Not My Brother's Keeper


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Scene Title Not My Brother's Keeper
Synopsis In the jungles of Argentina, Peter recalls the circumstances that got him to where he is now.
Date November 24, 2009


The burbling sound of water joins with the cacophony of trilling birds and the susurrus of wind blowing through the leaves of trees. Here beneath the bright sun, the world seems like so much a simpler place. Beneath the shadow of a tattered canvas umbrella staked into the soft earth by the lakeside, Peter Petrelli looks somewhat out of place amidst the vast panorama of verdant jungle at his back. Reclining back in the wicker chair he's seated in, the black briefcase he's been keeping in his lap is brought up to lay on the wooden table beside him.

The handcuff attached to his wrist clatters as it rattles in tandem where it is attached to the briefcase's handle. Gloved fingers slowly roll over the numerical lock, rolling digits into place on both sides before he tests the latches.

The case opens with a pop-pop of both sides, and slowly that matte black Haliburton case is opened as the sound of approaching propeller-engine plane hums loudly in the air, breaking up the natural silence. A stern furrow of Peter's brows comes, creasing the scar between them as he stares into the darkened interior of the case, a look in his eyes becoming one of uncertainty. "Sounds like they're here…" he whispers to himself, slamming the lid of the case shut loudly.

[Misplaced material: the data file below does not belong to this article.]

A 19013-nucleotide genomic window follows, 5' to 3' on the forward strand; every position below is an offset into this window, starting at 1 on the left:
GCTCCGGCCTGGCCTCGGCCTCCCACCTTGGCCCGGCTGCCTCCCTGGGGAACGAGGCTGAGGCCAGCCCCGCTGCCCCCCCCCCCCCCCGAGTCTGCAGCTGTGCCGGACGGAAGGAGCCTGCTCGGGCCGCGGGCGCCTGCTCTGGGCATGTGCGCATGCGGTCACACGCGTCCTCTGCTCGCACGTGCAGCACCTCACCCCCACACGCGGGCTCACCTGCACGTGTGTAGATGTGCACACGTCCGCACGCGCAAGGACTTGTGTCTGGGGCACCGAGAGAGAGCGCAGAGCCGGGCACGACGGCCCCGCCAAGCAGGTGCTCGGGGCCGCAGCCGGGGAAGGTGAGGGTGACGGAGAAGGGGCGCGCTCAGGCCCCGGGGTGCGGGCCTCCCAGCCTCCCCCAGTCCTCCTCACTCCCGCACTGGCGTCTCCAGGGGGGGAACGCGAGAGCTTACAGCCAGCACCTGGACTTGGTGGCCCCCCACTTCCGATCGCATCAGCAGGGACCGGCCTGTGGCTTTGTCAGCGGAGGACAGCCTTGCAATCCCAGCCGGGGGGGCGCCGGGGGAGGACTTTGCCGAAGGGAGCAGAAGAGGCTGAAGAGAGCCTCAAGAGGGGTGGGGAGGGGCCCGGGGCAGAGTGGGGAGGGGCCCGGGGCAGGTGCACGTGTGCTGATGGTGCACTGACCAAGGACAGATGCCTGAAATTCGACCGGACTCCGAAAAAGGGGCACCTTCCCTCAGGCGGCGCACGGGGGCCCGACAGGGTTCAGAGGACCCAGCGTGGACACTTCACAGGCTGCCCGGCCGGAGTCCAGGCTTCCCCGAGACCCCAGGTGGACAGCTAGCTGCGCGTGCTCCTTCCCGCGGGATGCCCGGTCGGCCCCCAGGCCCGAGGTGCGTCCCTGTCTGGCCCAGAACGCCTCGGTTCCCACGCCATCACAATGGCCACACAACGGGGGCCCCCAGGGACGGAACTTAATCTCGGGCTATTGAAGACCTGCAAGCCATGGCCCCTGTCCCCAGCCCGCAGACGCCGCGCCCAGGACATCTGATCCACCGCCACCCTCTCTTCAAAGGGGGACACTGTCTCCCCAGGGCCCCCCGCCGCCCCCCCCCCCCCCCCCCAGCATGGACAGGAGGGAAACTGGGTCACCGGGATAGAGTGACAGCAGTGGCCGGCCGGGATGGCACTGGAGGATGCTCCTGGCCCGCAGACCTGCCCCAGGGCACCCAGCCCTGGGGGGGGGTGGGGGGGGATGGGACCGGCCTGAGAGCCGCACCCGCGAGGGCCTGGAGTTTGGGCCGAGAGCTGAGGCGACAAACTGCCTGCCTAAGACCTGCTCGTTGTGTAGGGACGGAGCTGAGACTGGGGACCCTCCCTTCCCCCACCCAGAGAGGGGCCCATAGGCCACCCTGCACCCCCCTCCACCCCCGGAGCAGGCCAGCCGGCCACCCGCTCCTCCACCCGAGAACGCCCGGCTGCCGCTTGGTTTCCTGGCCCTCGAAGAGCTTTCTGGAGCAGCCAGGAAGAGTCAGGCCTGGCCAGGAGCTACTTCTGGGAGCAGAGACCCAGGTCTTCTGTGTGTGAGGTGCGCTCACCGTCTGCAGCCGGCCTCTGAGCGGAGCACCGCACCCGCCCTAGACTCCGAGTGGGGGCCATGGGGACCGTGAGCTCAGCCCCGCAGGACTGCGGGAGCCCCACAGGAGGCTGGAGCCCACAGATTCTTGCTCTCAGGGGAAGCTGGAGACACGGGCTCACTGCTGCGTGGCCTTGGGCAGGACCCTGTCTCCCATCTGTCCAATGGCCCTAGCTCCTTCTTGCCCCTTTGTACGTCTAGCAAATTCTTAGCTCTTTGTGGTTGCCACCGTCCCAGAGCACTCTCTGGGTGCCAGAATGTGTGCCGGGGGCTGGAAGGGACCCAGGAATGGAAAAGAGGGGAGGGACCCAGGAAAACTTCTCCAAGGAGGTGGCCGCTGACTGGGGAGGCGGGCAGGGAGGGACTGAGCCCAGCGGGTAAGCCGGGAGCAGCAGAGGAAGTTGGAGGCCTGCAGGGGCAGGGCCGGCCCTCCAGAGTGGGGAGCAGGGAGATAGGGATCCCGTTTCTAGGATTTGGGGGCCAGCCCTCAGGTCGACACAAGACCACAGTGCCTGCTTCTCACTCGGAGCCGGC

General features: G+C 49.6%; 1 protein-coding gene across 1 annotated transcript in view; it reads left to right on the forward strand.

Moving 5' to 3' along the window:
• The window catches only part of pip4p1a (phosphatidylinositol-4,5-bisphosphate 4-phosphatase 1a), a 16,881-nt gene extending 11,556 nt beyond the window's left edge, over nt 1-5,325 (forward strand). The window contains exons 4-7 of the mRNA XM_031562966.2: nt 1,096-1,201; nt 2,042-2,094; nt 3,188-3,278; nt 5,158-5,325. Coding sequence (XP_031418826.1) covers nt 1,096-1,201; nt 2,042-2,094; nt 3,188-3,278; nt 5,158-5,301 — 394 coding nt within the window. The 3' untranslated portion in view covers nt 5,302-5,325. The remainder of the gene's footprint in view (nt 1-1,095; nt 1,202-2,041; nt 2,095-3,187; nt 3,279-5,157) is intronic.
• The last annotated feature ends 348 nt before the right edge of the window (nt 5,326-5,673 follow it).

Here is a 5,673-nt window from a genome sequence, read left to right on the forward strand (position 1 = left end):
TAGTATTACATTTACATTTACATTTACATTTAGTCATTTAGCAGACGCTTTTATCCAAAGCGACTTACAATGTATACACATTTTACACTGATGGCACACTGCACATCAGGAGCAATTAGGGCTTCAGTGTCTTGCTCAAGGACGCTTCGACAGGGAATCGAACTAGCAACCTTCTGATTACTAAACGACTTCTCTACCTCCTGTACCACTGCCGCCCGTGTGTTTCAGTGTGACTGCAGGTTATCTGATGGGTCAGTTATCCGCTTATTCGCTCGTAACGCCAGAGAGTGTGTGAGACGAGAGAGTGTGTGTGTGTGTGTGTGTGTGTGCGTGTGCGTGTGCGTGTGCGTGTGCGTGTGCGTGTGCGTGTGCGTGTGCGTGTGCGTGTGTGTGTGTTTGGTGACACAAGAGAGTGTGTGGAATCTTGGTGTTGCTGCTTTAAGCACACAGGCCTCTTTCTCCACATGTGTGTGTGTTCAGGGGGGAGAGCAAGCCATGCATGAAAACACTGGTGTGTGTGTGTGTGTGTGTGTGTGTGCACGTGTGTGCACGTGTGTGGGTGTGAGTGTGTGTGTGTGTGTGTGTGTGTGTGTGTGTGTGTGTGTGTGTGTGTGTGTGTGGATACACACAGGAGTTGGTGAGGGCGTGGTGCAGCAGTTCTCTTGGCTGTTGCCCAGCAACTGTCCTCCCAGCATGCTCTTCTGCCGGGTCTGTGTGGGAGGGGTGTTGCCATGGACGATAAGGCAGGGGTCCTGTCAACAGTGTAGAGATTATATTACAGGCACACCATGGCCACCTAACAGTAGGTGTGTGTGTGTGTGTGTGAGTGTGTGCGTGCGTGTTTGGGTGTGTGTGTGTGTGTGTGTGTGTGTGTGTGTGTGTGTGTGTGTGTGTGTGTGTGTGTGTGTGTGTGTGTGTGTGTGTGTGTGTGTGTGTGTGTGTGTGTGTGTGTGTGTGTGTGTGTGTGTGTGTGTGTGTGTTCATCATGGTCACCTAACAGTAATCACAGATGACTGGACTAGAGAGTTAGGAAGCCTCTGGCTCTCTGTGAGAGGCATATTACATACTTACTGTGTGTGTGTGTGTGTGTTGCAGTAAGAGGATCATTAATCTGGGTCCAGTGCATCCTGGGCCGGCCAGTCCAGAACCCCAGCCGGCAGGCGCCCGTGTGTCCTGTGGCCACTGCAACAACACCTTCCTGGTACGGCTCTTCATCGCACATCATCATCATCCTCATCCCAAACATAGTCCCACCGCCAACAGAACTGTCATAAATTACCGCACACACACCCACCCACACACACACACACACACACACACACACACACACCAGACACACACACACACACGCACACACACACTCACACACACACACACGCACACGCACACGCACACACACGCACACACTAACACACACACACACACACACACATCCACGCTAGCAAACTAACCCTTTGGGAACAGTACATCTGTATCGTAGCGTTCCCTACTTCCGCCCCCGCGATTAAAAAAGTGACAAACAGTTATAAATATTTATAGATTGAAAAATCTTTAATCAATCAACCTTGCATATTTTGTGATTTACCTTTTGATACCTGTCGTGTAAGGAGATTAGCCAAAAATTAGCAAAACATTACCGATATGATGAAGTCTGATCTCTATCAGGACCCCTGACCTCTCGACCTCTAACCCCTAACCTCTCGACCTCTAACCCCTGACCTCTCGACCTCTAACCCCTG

Four Days Earlier…

The roar of a truck slowly draws away in the dark of night, headlights panning across the desolate and blown-out front of the two-story residential building in the abandoned neighborhoods on Staten Island's dark fringes, once a temporary den of wolves. Quiet footsteps fall across the cracked pavement of the driveway leading up to the building, and as the retreating headlights hit his form, Peter Petrelli's darkly dressed frame is little more than a narrow black silhouette with one glimmering piece of metal on his wrist, the glint of chain and cuff.

Approaching the abandoned residence's front doors, he pauses to look back over his shoulder at the retreating pickup truck that dropped him off, then turns the doorknob with one gloved hand slowly. The door is pushed open, eyes alight towards the shotgun braced inside of the door armed with a weight and string trigger. Peter's eyes check the position of the weight through the narrow opening space of the door — disarmed?

The door moves open further, and as he walks inside, his hard-soled shoes click-clack across the hardwood floor. "Eileen?" His voice carries hollow across the inside of the foyer. The Dispensary was empty, no one had been there for days, and this was the only other location the Remnant had been squatting in prior to that. Something's wrong. There's a furrow of his brows in the dark, only pale moonlight spilling through tall windows to give him any form of contrast. "Jensen?"

Comitting himself to walking again, Peter rounds his way towards the living room where that rickety old high-backed chair rests, one of his hands constantly held at his side to keep firm grip on the black handle of a briefcase carried with him. It's too dark there in the room to make out the corners, too dark to make out shapes in the doorways beyond, or even make out all the details of the furniture. "Ethan?" Then, finally, reluctantly, "Gabriel?"

He should have come back sooner.

Electricity had been patched straight from the grid for this place some time ago, making long shadows and gloom unnecessary beneath the warmth of brilliant light. However, no such thing has been touched, and thick night time ambiance conceals the corners like a peasoup fog. And so Peter will hear, more than see, the approach of someone directly to his left.